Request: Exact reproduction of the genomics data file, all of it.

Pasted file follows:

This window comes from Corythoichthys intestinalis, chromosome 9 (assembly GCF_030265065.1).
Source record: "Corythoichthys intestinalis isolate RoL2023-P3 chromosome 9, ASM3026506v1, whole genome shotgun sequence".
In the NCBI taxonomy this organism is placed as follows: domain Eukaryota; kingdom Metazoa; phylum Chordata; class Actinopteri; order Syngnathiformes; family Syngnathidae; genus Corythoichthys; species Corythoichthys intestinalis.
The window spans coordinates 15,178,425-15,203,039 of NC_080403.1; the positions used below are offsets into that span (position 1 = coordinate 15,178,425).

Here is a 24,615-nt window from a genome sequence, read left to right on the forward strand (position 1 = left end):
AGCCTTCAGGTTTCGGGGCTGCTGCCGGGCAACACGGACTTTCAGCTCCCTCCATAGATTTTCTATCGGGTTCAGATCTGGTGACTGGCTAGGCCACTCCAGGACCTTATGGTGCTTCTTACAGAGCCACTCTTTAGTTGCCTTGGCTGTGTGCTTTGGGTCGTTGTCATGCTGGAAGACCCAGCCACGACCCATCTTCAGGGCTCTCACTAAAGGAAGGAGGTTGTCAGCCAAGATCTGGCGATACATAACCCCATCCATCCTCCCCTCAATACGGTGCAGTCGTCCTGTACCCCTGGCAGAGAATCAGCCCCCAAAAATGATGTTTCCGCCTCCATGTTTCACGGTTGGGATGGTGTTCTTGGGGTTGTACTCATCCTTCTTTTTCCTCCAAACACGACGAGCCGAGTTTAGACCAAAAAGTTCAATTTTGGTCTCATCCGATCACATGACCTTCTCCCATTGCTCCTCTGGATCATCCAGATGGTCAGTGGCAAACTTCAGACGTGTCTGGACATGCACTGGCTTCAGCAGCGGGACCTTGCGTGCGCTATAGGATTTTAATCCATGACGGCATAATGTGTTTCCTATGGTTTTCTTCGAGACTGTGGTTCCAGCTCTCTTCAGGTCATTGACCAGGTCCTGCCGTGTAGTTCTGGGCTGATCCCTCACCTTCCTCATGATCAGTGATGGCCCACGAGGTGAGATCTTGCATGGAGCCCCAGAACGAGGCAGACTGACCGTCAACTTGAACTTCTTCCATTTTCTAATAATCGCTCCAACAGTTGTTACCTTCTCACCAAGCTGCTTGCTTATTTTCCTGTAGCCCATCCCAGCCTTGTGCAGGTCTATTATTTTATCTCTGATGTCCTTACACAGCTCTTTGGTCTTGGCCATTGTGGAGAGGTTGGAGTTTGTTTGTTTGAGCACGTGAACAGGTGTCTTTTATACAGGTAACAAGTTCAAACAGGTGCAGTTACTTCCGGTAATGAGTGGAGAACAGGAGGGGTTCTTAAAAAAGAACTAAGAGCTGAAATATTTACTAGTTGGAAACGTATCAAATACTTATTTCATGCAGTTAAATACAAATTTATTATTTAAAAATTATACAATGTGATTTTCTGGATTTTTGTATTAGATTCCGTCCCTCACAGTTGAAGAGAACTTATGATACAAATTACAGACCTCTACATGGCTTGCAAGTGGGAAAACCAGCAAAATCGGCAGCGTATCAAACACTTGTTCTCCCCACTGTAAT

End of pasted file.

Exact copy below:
This window comes from Corythoichthys intestinalis, chromosome 9 (assembly GCF_030265065.1).
Source record: "Corythoichthys intestinalis isolate RoL2023-P3 chromosome 9, ASM3026506v1, whole genome shotgun sequence".
In the NCBI taxonomy this organism is placed as follows: domain Eukaryota; kingdom Metazoa; phylum Chordata; class Actinopteri; order Syngnathiformes; family Syngnathidae; genus Corythoichthys; species Corythoichthys intestinalis.
The window spans coordinates 15,178,425-15,203,039 of NC_080403.1; the positions used below are offsets into that span (position 1 = coordinate 15,178,425).

Here is a 24,615-nt window from a genome sequence, read left to right on the forward strand (position 1 = left end):
AGCCTTCAGGTTTCGGGGCTGCTGCCGGGCAACACGGACTTTCAGCTCCCTCCATAGATTTTCTATCGGGTTCAGATCTGGTGACTGGCTAGGCCACTCCAGGACCTTATGGTGCTTCTTACAGAGCCACTCTTTAGTTGCCTTGGCTGTGTGCTTTGGGTCGTTGTCATGCTGGAAGACCCAGCCACGACCCATCTTCAGGGCTCTCACTAAAGGAAGGAGGTTGTCAGCCAAGATCTGGCGATACATAACCCCATCCATCCTCCCCTCAATACGGTGCAGTCGTCCTGTACCCCTGGCAGAGAATCAGCCCCCAAAAATGATGTTTCCGCCTCCATGTTTCACGGTTGGGATGGTGTTCTTGGGGTTGTACTCATCCTTCTTTTTCCTCCAAACACGACGAGCCGAGTTTAGACCAAAAAGTTCAATTTTGGTCTCATCCGATCACATGACCTTCTCCCATTGCTCCTCTGGATCATCCAGATGGTCAGTGGCAAACTTCAGACGTGTCTGGACATGCACTGGCTTCAGCAGCGGGACCTTGCGTGCGCTATAGGATTTTAATCCATGACGGCATAATGTGTTTCCTATGGTTTTCTTCGAGACTGTGGTTCCAGCTCTCTTCAGGTCATTGACCAGGTCCTGCCGTGTAGTTCTGGGCTGATCCCTCACCTTCCTCATGATCAGTGATGGCCCACGAGGTGAGATCTTGCATGGAGCCCCAGAACGAGGCAGACTGACCGTCAACTTGAACTTCTTCCATTTTCTAATAATCGCTCCAACAGTTGTTACCTTCTCACCAAGCTGCTTGCTTATTTTCCTGTAGCCCATCCCAGCCTTGTGCAGGTCTATTATTTTATCTCTGATGTCCTTACACAGCTCTTTGGTCTTGGCCATTGTGGAGAGGTTGGAGTTTGTTTGTTTGAGCACGTGAACAGGTGTCTTTTATACAGGTAACAAGTTCAAACAGGTGCAGTTACTTCCGGTAATGAGTGGAGAACAGGAGGGGTTCTTAAAAAAGAACTAAGAGCTGAAATATTTACTAGTTGGAAACGTATCAAATACTTATTTCATGCAGTTAAATACAAATTTATTATTTAAAAATTATACAATGTGATTTTCTGGATTTTTGTATTAGATTCCGTCCCTCACAGTTGAAGAGAACTTATGATACAAATTACAGACCTCTACATGGCTTGCAAGTGGGAAAACCAGCAAAATCGGCAGCGTATCAAACACTTGTTCTCCCCACTGTAAT